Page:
Hey there, time traveller! This article was published 13/5/2014 (1229 days ago), so information in it may no longer be current.
It’s an odd wish to have, but Connor Thomson would do anything to go back to work again.
The 29-year-old former Brandonite, who now works with the Winnipeg Police Service, has only worked intermittently since being diagnosed with a cancerous tumour on his brain in September 2011.
"It’s a funny thing to complain about, but I’d love to get back to that normal routine of going to work," he said.
Since being diagnosed, Thomson has undergone two surgeries, radiation treatment and will soon start his fifth of six cycles of chemotherapy — all designed to kill the oligodendroglioma on his brain.
Hearing stories of chemotherapy nightmares from other patients, Thomson has pushed through relatively unscathed. However, during his last cycle, he broke out into hives that covered his body and left him feeling like he was on "fire."
"I was expecting the worst of the worst and I think that has benefited me a bit because when you expect the worst and you’re not getting it, you’ll take it," he said.
One of the toughest parts of the whole process has been the "waiting game."
After being briefed by his oncologist that his chemotherapy would be six cycles that are each six weeks long, Thomson immediately did the math and came to the conclusion he’d be done treatment in 36 weeks.
But because the toxic mixture of chemicals, called PVC, kills not just the cancerous cells but his healthy cells as well, it has required down-time between cycles for his platelets and white blood cells to rebound.
It’s also meant, at times, he’s more susceptible to illness as his immune system is depleted, forcing him to isolate himself from friends and family, who may unknowingly get him sick.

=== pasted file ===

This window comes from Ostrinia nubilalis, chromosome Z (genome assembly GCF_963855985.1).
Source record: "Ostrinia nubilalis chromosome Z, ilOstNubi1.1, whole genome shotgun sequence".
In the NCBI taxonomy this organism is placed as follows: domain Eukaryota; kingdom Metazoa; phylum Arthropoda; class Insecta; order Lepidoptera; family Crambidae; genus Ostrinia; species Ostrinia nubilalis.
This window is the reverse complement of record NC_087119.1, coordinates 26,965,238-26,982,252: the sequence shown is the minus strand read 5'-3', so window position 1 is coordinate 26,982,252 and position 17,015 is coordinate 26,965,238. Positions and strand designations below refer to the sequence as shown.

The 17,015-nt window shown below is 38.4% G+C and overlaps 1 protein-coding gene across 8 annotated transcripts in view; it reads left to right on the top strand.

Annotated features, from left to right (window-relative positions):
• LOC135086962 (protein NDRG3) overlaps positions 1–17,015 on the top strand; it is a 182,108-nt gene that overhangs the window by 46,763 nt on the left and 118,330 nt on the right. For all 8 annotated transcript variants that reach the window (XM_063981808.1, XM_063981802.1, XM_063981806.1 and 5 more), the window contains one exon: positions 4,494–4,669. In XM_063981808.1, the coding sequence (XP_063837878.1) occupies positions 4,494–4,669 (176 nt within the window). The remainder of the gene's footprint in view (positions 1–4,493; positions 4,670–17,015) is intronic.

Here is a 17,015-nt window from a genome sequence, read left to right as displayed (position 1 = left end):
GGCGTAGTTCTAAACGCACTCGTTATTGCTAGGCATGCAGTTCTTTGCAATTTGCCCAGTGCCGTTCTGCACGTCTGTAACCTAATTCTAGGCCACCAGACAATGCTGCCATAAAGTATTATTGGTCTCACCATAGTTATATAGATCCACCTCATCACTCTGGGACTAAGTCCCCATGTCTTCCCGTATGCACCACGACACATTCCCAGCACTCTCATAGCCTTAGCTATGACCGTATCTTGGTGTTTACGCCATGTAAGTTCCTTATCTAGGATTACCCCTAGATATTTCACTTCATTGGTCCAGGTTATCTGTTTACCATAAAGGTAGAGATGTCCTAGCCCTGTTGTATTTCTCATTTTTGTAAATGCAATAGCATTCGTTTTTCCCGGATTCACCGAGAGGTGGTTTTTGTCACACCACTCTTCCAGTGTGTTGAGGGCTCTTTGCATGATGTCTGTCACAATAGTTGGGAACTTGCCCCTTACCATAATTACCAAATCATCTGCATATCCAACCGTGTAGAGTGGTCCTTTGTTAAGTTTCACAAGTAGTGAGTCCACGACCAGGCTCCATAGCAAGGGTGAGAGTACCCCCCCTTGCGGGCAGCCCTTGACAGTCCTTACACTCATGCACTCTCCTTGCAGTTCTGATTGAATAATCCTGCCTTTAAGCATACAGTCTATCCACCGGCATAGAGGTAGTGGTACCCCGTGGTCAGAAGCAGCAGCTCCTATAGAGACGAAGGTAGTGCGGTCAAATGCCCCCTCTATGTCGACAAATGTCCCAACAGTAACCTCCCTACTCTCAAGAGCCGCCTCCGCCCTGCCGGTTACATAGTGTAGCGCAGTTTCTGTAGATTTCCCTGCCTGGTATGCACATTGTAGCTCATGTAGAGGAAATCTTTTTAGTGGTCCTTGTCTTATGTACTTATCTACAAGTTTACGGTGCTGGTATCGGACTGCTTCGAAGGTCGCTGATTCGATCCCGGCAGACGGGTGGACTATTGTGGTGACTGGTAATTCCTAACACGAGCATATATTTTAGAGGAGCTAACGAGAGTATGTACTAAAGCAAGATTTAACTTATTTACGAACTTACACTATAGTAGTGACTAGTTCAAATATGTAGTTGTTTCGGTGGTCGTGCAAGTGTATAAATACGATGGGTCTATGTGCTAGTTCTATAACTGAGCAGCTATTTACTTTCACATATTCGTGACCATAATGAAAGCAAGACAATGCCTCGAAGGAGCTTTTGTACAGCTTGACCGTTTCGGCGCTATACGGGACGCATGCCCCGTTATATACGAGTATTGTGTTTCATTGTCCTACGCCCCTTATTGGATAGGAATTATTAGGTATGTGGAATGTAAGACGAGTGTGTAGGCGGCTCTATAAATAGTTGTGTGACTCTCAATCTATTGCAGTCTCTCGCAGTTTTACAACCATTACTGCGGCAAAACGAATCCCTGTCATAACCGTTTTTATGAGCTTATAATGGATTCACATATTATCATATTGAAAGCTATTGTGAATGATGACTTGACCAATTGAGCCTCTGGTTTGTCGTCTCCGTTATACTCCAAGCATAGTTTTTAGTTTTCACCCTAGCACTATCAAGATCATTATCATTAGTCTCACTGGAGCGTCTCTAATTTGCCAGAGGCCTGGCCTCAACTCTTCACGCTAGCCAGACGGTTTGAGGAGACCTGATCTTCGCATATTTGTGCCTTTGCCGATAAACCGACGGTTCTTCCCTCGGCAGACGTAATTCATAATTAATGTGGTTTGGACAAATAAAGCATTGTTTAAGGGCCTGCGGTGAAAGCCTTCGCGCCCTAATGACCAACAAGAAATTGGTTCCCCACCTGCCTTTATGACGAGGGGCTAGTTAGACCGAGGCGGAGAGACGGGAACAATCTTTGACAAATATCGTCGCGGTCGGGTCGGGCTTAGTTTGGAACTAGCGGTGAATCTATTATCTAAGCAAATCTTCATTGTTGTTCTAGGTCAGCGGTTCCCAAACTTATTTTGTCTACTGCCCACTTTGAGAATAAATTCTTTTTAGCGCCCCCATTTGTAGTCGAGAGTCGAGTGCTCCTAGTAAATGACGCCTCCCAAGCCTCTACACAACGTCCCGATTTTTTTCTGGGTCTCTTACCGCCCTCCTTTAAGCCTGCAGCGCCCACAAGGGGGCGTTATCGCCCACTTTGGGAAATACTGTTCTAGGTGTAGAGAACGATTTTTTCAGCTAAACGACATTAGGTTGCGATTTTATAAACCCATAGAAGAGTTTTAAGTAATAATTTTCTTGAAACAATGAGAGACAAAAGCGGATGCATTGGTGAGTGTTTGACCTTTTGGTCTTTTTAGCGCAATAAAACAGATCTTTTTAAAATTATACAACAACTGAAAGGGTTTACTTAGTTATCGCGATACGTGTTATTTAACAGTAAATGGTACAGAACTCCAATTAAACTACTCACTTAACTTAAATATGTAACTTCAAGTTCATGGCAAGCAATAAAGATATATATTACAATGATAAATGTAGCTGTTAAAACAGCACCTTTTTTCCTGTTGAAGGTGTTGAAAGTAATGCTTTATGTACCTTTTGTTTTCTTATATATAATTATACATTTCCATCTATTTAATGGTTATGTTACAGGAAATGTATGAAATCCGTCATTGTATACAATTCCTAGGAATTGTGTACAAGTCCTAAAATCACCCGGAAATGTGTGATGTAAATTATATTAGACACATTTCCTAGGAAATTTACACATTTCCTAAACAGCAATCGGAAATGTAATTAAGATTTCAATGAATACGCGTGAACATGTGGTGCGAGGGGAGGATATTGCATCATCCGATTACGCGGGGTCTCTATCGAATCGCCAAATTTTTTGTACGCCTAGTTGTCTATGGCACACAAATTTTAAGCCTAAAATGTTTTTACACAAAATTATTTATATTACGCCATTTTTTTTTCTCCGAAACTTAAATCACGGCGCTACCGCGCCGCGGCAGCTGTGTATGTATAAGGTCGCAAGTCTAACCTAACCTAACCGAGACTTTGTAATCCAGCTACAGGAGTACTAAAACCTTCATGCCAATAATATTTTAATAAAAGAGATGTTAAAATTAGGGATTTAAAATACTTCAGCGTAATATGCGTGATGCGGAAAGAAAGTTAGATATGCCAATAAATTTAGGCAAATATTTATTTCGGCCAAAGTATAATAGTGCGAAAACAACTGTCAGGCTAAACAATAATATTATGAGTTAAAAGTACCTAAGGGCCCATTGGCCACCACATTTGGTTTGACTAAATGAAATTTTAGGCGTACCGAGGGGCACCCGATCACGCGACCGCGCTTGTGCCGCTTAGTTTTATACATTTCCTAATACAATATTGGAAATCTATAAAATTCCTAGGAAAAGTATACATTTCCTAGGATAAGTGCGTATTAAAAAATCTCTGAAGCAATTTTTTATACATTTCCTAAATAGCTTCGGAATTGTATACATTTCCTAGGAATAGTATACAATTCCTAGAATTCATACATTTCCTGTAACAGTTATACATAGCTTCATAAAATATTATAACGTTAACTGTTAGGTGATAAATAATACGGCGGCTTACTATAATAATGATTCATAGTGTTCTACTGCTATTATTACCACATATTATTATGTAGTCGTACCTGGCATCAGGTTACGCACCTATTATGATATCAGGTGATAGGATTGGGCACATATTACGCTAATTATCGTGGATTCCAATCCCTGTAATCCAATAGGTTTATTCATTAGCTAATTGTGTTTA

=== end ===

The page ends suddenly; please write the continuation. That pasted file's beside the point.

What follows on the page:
"It puts a lot of stress on the family," said Thomson, speaking about his wife, Glynis, and two-year-old son, Caleb.
Conversely, when he is healthy enough, Thomson takes it all in.
"At the same time, if I have the opportunity to go to a Jets game and my counts are good, I go," he said. "You have to live your life as well. The way I see it is they are telling me I have 14 years so if it’s a high risk I won’t go, but if things are fine I’m still going to enjoy my life."
Initially doctors gave Thomson 10 years to live, a number that has increased to 14 thanks to his treatment.
Thomson hopes that number will continue to grow with research and is a big reason he hosts the Birdies for Brain Tumours golf tournament at Glen Lea Golf Course each year.
This year the tournament will be played July 12. It is the third annual tournament, with the first two raising more than $60,000 for cancer research.
The tournament is followed by supper at the Keystone Centre, and anyone interested in golfing or buying supper tickets should visit b4bt.com.
Pledge forms are also available online, with any team raising more than $100 getting two complimentary power carts courtesy of Glen Lea. Early bird registration ends June 12.
"My goal is to get to the end of treatment and go from there," Thomson said. "It’s been a long ride and I’m looking forward to getting back to a normal life."